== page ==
Tag Archives: recipes

  • Website Review: Gourmet Hunting & Foraging Recipes from HAGC

    I have a new favorite website. And bizarrely, it has nothing to do with British television or decorating with old maps (my current obsessions). In fact, it seems like it should be better suited to the tough guy I’m married to—and yet, I can’t look away!

    It’s called Hunter.Angler.Gardener.Cook (honest-food.net). It’s written by a guy named Hank Shaw who used to be a political journalist but now writes recipes.

    Hunter, Angler, Gardner, Cook--Website Review

    Cray recipes.

    Crazy, wonderful recipes using edibles he either shoots, catches, finds, grows, or (occasionally) sources locally. Hank describes himself as an “omnivore who has solved his dilemma.” He’s published two books, contributed to an endless stream of both outdoors and food magazines, and has even appeared on television to demonstrate his culinary skills.

    Hunter-Goose-Bockwurst_HAGC

    The website is primarily a recipe archive, and I have to admit, those food photos are the big draw. But it’s the extras that make this site such a treasure. Categorized by main course (wild game, seafood, etc.), each heading provides how-to’s (do you know how to cut up a squirrel?), hunting tips (did you know seasonal diet will determine bear meat’s flavor?), video tutorials (any idea how to fillet a skate?), as well as extensive links and references, and some pretty fantastic essays.

    Wood Duck and Acorn Dumplings Recipe

    And did I mention the recipes? If you hunt or know a hunter, you’ve probably had a fairly decent deer roast. And the down-to-earth Hank would not turn you away if you offered him a bite. But how about French frog legs, partridge Escabeche, or grilled boar heart with peppers and onions?

    Not to mention squash spaetzle, stinging nettle ravioli, and acorn flour pasta. And he has a whole category dedicated to the “wobbly bits,” as he calls them: heart, liver, and whatever else I usually make my husband throw away before roasting the Thanksgiving bird. Talk about stretching your resources!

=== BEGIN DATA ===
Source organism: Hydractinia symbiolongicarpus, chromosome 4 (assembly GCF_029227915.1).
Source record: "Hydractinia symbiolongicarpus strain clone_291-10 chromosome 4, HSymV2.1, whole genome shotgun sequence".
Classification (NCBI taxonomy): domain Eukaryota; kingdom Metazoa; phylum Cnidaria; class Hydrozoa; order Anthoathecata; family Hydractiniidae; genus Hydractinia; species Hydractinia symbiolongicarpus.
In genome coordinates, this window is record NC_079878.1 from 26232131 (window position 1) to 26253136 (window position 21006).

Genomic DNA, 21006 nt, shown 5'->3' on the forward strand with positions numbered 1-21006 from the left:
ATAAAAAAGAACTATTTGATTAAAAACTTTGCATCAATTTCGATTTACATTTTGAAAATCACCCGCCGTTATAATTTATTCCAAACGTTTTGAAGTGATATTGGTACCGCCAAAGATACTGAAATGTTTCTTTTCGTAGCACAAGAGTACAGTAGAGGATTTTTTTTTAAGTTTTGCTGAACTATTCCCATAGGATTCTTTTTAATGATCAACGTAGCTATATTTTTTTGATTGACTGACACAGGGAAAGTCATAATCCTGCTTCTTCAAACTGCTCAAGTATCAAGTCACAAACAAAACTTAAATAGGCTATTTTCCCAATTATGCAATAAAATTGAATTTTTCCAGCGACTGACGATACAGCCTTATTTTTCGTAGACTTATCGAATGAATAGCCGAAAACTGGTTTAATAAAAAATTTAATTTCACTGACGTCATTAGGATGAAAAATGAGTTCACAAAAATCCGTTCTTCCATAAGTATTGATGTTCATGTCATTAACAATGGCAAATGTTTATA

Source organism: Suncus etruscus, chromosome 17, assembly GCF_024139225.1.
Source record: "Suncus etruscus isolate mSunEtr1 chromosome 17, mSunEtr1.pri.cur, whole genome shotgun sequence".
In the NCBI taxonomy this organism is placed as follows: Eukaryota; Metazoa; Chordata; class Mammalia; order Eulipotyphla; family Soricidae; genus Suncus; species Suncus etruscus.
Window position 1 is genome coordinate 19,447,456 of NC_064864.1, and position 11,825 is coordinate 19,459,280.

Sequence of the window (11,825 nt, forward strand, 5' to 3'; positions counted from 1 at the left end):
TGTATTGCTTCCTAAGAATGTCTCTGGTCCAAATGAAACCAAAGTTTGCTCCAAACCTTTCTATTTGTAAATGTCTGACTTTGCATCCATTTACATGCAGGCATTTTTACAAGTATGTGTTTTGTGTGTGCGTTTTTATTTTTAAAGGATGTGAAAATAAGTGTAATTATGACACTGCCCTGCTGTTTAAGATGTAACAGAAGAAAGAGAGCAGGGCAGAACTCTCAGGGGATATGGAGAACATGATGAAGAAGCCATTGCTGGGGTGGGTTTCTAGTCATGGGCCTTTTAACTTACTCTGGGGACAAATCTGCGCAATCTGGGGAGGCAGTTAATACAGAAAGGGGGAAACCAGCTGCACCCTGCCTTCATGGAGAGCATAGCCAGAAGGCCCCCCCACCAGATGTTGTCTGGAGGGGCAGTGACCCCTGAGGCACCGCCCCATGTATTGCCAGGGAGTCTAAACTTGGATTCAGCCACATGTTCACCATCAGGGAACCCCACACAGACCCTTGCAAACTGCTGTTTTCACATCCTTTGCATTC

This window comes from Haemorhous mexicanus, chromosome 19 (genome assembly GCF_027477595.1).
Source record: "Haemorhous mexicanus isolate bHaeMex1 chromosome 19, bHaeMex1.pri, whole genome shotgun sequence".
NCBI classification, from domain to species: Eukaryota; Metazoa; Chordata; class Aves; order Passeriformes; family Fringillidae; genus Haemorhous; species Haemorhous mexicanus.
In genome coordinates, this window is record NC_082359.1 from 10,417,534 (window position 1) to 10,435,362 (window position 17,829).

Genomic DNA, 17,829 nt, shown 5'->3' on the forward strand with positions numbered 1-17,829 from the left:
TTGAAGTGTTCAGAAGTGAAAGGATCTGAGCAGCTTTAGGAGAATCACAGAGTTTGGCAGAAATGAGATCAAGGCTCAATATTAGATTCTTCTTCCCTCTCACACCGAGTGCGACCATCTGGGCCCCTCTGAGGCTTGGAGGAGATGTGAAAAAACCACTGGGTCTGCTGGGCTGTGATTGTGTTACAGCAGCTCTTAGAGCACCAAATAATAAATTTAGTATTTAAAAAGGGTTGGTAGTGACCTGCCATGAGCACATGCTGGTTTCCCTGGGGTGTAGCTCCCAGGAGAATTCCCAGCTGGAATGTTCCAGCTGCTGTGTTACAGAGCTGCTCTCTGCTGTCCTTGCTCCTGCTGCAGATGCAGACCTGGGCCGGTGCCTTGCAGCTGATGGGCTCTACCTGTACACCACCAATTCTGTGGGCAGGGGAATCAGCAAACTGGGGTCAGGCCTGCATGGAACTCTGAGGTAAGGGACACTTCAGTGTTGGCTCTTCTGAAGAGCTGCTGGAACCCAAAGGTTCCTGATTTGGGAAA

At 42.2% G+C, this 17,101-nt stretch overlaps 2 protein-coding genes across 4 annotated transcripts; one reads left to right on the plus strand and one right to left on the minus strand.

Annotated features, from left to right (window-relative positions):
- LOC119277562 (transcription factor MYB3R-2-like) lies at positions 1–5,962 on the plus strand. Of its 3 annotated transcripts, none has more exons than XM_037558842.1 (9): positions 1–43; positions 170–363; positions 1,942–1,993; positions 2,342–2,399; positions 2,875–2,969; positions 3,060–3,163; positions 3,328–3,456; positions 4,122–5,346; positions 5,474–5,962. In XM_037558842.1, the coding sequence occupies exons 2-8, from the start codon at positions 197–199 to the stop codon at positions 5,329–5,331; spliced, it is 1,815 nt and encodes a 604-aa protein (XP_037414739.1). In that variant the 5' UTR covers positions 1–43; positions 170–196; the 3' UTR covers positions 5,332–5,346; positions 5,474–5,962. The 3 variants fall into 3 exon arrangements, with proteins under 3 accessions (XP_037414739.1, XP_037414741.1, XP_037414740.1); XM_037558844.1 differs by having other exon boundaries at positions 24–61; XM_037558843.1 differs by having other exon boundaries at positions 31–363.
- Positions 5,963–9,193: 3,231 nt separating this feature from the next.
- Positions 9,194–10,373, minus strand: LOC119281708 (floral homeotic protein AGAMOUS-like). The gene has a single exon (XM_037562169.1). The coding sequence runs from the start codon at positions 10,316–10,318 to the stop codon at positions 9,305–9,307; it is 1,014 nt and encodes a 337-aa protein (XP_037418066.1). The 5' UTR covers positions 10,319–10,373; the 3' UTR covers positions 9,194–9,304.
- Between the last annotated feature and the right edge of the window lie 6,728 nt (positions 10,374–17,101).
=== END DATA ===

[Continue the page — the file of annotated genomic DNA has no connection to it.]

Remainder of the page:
What Hunter.Angler.Gardener.Cook advocates is twofold. First it challenges us to expand our conception of food. Nature’s readily available bounty includes plants and animals that we’re not used to thinking about in terms of meals, but which could absolutely sustain us (and in shameless gourmet style, Shaw demonstrates!).

    And secondly, it encourages us to widen our skill set. In an emergency and without other resources, could you shoot a squirrel or identify an edible mushroom? True preparedness isn’t just about stockpiling resources, it's also about knowing how to access what is available outside your storage cupboard.

    --Stacey

    Posted In: Uncategorized Tagged With: fishing, Website/Blog Review, survival skills, hunting, skills, recipes

  • 4 Sweet Treats to Make from Food Storage

    Getting tired of eating the same chocolate chip cookies all the time? Are you looking for new desserts to try?

    If you're looking for a way to spice up your dessert menu, you’ve come to the right place. You can make tasty bakery-style treats any time of year using food storage supplies.

    Check out these 4 Sweet Treats to make with (or for) your loved just using ingredients you have stored at home.

    Peanut Butter Blossoms

    If you’re headed to a work or school party, these Peanut Butter Blossoms are sure to please a crowd. This recipe makes 48 cookies using our delicious Provident Pantry Peanut Butter Powder. Click on the picture to get the recipe.

    Peanut Butter Blossoms made from Food Storage

    Strawberry-Banana-Peach Cobbler

    Planning a romantic dinner at home? Whip up this Strawberry Banana Peach Cobbler for dessert and your significant other will be so impressed with your baking skills they’ll love you forever. To make it even simpler, but no less elegant, you can use our Fruit Crisp and Cereal Combo to make your crisp topping quickly and easily. Click on the picture below to get the recipe.